Fresh doubts over the effectiveness of the Bank of England’s flagship scheme to improve the supply of credit have been raised after figures showed a continued contraction in lending to firms.
The Bank attributed the drop to “a desire by several major UK lenders to reduce the scale of their so-called ‘non-core’ loan portfolios”, although it said banks expect net lending to pick up “modestly” during the second half of the year.
Despite offering financial institutions cheap funds through its Funding for Lending scheme, the central bank reported a £4.5 billion contraction in net lending in the three months to May, in line with a similar drop during the previous quarter.
Howard Archer, chief UK economist at IHS Global Insight, said the fall reflected companies’ reluctance to take on more debt in the face of the difficult economic environment, but this trend could be reversed if conditions improve.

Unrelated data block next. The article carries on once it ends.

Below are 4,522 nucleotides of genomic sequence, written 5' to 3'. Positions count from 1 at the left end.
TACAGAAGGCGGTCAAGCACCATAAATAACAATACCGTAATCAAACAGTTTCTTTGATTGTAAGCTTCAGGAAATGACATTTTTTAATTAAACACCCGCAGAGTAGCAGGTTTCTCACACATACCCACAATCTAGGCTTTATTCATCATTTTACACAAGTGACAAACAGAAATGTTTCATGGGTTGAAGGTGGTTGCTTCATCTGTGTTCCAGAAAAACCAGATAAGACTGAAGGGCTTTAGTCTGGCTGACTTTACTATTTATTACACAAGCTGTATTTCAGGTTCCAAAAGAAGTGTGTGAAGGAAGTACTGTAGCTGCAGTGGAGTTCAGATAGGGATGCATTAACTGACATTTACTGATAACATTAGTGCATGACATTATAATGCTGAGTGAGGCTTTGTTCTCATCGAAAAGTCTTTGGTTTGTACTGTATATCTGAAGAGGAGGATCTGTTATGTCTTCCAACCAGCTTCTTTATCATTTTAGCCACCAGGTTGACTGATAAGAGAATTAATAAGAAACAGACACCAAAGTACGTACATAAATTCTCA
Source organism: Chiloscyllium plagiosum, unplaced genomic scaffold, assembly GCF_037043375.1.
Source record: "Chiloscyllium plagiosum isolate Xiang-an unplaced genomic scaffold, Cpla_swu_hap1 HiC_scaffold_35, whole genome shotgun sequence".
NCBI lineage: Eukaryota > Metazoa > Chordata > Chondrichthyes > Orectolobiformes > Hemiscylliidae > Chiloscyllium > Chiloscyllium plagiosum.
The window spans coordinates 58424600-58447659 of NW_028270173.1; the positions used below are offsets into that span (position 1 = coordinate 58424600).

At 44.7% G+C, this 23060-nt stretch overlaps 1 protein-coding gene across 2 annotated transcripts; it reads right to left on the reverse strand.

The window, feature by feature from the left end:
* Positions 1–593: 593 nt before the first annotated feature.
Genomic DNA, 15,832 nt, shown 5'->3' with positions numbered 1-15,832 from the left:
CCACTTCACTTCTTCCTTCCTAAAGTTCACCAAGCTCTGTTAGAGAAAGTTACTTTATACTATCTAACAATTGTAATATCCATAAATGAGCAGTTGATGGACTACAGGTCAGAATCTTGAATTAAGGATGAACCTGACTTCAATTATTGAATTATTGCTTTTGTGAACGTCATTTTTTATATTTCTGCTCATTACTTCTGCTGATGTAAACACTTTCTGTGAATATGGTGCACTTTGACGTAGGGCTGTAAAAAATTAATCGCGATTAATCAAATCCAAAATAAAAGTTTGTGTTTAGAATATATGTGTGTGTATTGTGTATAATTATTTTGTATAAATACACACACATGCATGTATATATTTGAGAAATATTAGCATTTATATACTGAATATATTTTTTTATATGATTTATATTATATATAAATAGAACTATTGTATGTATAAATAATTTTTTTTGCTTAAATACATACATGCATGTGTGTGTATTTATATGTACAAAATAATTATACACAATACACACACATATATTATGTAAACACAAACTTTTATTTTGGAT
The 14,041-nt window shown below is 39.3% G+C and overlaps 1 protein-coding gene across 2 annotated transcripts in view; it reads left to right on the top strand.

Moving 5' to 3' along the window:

He added: “As demand for credit does pick up, it is vitally important for UK growth prospects that all companies who are in decent shape and who do want to borrow can do so, and at a non-punishing interest rate.”
The Bank did report a fall in loan prices for larger companies, but said rates were “little changed” for smaller firms.
Louise Beaumont, co-founder of alternative finance provider Platform Black, said there was “a touch of irony” in the timing of the report, which followed Wednesday’s revelation that the Bank’s monetary policy committee (MPC) had voted unanimously to keep its money-printing programme on hold.
She said: “Barely a day after the MPC minutes confirmed the Bank is falling out of love with quantitative easing, its own data shows that precious little of the monetary stimulus is filtering through to the real economy.”